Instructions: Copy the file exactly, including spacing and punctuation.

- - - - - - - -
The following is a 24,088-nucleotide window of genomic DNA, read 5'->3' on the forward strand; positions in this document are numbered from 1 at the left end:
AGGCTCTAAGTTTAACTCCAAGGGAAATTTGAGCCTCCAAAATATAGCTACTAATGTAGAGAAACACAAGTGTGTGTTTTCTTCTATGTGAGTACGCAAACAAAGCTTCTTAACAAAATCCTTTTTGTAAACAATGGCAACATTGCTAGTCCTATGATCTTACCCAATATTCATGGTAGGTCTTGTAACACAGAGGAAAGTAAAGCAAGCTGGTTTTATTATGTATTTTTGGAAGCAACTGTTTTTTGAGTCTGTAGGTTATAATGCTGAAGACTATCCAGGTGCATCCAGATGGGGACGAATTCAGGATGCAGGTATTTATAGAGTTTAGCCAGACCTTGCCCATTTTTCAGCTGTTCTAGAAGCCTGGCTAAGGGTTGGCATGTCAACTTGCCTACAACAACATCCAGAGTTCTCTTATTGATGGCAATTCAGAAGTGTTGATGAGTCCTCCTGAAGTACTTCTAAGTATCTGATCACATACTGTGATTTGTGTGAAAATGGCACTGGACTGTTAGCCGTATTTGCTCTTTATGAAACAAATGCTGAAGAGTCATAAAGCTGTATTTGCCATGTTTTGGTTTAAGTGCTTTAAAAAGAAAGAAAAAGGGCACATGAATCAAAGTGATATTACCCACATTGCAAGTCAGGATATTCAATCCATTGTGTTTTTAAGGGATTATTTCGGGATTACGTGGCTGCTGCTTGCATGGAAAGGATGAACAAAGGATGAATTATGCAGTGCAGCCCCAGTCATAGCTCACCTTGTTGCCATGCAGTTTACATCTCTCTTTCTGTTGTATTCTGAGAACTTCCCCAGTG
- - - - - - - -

The following is a 24,088-nucleotide window of genomic DNA, read 5'->3' on the forward strand; positions in this document are numbered from 1 at the left end:
AGGCTCTAAGTTTAACTCCAAGGGAAATTTGAGCCTCCAAAATATAGCTACTAATGTAGAGAAACACAAGTGTGTGTTTTCTTCTATGTGAGTACGCAAACAAAGCTTCTTAACAAAATCCTTTTTGTAAACAATGGCAACATTGCTAGTCCTATGATCTTACCCAATATTCATGGTAGGTCTTGTAACACAGAGGAAAGTAAAGCAAGCTGGTTTTATTATGTATTTTTGGAAGCAACTGTTTTTTGAGTCTGTAGGTTATAATGCTGAAGACTATCCAGGTGCATCCAGATGGGGACGAATTCAGGATGCAGGTATTTATAGAGTTTAGCCAGACCTTGCCCATTTTTCAGCTGTTCTAGAAGCCTGGCTAAGGGTTGGCATGTCAACTTGCCTACAACAACATCCAGAGTTCTCTTATTGATGGCAATTCAGAAGTGTTGATGAGTCCTCCTGAAGTACTTCTAAGTATCTGATCACATACTGTGATTTGTGTGAAAATGGCACTGGACTGTTAGCCGTATTTGCTCTTTATGAAACAAATGCTGAAGAGTCATAAAGCTGTATTTGCCATGTTTTGGTTTAAGTGCTTTAAAAAGAAAGAAAAAGGGCACATGAATCAAAGTGATATTACCCACATTGCAAGTCAGGATATTCAATCCATTGTGTTTTTAAGGGATTATTTCGGGATTACGTGGCTGCTGCTTGCATGGAAAGGATGAACAAAGGATGAATTATGCAGTGCAGCCCCAGTCATAGCTCACCTTGTTGCCATGCAGTTTACATCTCTCTTTCTGTTGTATTCTGAGAACTTCCCCAGTG